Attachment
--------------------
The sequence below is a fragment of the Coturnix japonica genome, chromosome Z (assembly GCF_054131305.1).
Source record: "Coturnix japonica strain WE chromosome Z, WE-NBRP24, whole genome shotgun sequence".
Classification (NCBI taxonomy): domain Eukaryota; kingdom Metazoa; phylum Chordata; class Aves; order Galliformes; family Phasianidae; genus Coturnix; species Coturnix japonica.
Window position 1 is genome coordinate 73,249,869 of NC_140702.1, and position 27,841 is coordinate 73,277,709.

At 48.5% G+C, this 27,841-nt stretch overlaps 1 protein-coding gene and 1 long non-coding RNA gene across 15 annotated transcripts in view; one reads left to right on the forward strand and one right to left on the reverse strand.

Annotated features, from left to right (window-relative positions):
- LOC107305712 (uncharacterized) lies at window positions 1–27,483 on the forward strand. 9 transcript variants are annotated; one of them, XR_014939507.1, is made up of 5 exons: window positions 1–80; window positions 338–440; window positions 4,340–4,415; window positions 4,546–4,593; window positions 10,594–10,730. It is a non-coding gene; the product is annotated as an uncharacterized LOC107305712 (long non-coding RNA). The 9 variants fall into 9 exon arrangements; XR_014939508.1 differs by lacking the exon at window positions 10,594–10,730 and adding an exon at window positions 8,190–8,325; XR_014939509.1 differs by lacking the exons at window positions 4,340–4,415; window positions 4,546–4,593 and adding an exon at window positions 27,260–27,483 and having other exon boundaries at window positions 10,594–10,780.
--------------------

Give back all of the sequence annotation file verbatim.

The sequence below is a fragment of the Coturnix japonica genome, chromosome Z (assembly GCF_054131305.1).
Source record: "Coturnix japonica strain WE chromosome Z, WE-NBRP24, whole genome shotgun sequence".
Classification (NCBI taxonomy): domain Eukaryota; kingdom Metazoa; phylum Chordata; class Aves; order Galliformes; family Phasianidae; genus Coturnix; species Coturnix japonica.
Window position 1 is genome coordinate 73,249,869 of NC_140702.1, and position 27,841 is coordinate 73,277,709.

At 48.5% G+C, this 27,841-nt stretch overlaps 1 protein-coding gene and 1 long non-coding RNA gene across 15 annotated transcripts in view; one reads left to right on the forward strand and one right to left on the reverse strand.

Annotated features, from left to right (window-relative positions):
- LOC107305712 (uncharacterized) lies at window positions 1–27,483 on the forward strand. 9 transcript variants are annotated; one of them, XR_014939507.1, is made up of 5 exons: window positions 1–80; window positions 338–440; window positions 4,340–4,415; window positions 4,546–4,593; window positions 10,594–10,730. It is a non-coding gene; the product is annotated as an uncharacterized LOC107305712 (long non-coding RNA). The 9 variants fall into 9 exon arrangements; XR_014939508.1 differs by lacking the exon at window positions 10,594–10,730 and adding an exon at window positions 8,190–8,325; XR_014939509.1 differs by lacking the exons at window positions 4,340–4,415; window positions 4,546–4,593 and adding an exon at window positions 27,260–27,483 and having other exon boundaries at window positions 10,594–10,780.